I used a one-dimensional numerical model to estimate the present and possible future temperature structures in Lake Michigan. The estimates were based on model output from simulations of the 1981-1984 offshore temperature field. Once the water temperature climatology was estimated, I examined three scenarios based on general circulation models in which atmospheric CO2 was doubled. The models were those of the Goddard Institute for Space Studies (GISS), the Geophysical Fluid Dynamics Laboratory (GFDL), and the Oregon State University (OSU). In general, simulations based on these three scenarios suggested that winter and summer heat contents of the lake would be higher than at present; the summer increase would be less than that in winter. The higher winter heat content would cause an earlier onset of full thermal stratification, and the season of stratification would increase by up to two months. The earlier onset of stratification, coupled with little change in the wind stress pattern, would yield stronger stratification and less energy for large-scale vertical mixing. The GISS and GFDL scenarios suggest that the lake may not fully turn over in most winters, so a permanent thermocline may form in the deeper regions of Lake Michigan, below the shallow seasonal thermocline. Should future wind speeds be reduced from those I used here, sensitivity analyses suggest that the true effect on the annual thermal cycle and structure may be underestimated. Furthermore, given all of the uncertainties surrounding estimates of future climate, these results are best viewed as a sensitivity study, wherein the scales selected for the sensitivity tests are based upon the different general circulation model scenarios.

NALEPA, T.F. Status and trends of the Lake Ontario macrobenthos. Canadian Journal of Fisheries and Aquatic Sciences 48(8):1558-1567 (1991).

The benthic macroinvertebrate community of Lake Ontario was examined relative to communities found in the other Great Lakes and also relative to trends over time. In the nearshore, populations are heavily influenced by municipal and industrial inputs. For example, oligochaete abundances in the nearshore are higher than in any of the other Great Lakes (excluding shallow Lake Erie), communities have been altered even to relatively deep depths near the major river mouths, and the pollution-sensitive Pontoporeia hoyi is scarce along the southern shoreline east of the Niagara River mouth. In the profundal, benthic composition is similar to that found in the other Great Lakes, but biomass is less than might be expected given the amount of organic material settling to the bottom. Benthic standing stocks in this region have apparently declined almost threefold since the 1960s. Reasons for this decline do not appear to be related to trends in water column productivity or to predation pressure, but may be related to the accumulation of contaminants. Research needs include studies to assess benthic trends over a much broader area of the lake and studies to examine the impact of sublethal levels of contaminants.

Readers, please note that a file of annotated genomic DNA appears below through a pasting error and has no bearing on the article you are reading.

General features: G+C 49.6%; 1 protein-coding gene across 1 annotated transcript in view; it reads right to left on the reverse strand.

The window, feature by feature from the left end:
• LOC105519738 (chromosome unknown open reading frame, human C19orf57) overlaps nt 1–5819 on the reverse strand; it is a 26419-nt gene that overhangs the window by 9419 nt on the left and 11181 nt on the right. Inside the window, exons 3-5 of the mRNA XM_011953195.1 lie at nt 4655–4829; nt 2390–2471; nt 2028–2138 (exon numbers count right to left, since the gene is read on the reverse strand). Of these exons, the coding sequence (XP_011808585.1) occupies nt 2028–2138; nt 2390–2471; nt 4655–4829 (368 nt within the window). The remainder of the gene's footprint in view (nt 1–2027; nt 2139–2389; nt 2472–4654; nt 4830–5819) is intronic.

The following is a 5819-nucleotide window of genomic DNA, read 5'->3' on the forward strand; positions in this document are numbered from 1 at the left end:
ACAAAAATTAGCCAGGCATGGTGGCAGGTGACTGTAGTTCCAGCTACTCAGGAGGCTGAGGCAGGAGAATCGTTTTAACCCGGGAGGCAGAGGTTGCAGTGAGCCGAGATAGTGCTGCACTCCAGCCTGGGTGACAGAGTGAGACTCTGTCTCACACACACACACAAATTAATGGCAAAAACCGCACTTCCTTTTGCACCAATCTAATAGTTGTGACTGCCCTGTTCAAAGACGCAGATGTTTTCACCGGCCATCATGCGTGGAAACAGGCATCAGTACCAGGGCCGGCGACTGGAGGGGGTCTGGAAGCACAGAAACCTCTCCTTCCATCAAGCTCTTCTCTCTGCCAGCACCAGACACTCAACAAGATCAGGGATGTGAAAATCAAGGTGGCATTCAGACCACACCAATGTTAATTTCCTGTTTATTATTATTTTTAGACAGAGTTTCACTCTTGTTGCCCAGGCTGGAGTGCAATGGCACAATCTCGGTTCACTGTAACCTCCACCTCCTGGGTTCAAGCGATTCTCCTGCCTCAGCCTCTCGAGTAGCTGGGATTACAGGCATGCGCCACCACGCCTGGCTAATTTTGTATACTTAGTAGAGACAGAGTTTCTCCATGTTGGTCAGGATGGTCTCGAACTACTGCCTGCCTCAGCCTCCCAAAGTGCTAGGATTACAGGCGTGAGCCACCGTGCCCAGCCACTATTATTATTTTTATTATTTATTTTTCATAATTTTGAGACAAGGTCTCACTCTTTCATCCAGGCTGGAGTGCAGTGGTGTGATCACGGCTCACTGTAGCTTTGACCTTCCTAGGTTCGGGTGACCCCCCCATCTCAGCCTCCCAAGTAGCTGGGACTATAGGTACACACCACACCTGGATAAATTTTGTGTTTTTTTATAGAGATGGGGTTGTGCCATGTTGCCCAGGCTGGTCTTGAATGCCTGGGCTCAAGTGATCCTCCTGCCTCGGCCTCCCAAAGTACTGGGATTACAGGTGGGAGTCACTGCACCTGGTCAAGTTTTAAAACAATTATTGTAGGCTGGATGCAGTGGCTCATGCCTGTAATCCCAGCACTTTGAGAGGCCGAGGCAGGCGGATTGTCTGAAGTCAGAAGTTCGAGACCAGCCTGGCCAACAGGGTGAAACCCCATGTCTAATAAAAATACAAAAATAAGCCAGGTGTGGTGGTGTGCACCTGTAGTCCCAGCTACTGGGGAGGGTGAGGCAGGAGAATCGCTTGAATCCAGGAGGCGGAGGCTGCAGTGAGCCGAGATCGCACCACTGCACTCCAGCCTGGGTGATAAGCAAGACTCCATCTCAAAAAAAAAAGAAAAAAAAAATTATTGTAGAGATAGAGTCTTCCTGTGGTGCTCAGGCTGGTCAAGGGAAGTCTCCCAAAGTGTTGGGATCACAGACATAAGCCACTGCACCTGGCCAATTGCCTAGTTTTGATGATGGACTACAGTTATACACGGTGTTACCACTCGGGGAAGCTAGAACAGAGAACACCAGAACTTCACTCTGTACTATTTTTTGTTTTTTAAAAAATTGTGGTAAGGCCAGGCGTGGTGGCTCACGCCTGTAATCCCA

NALEPA, T.F., B.A. Manny, J.C. Roth, S.C. Mozley, and D.W. Schloesser. Long-term decline in freshwater mussels (Bivalvia:Unionidae) of the western basin of Lake Erie. Journal of Great Lakes Research 17(2):214-219 (1991).

Long-term trends in the abundance of unionids in the western basin of Lake Erie were examined from data collected at 17 stations in 1961, 1972, and 1982. The mean number of unionids at these stations declined over this time period, decreasing from 10 m-2 in 1961, to 6 m-2 in 1972, down to 4 m-2 in 1982. This decline in abundance was reflected in the decrease in the number of stations where mussels were found; unionids were found at 16 of the 17 stations in 1961, but at only 6 stations in 1982. Reasons for the decrease in the unionid population are not generally apparent, but are probably related to the decline in water quality and periods of low oxygen levels over the time period of the surveys,

NORTON, D.C. Digital investigation of Great Lakes regional snowfall, 1951-1980. Proceedings, 48th Annual Eastern Snow Conference, Guelph, Ontario, Canada, June 5-7, 1991. 68-80 (1991).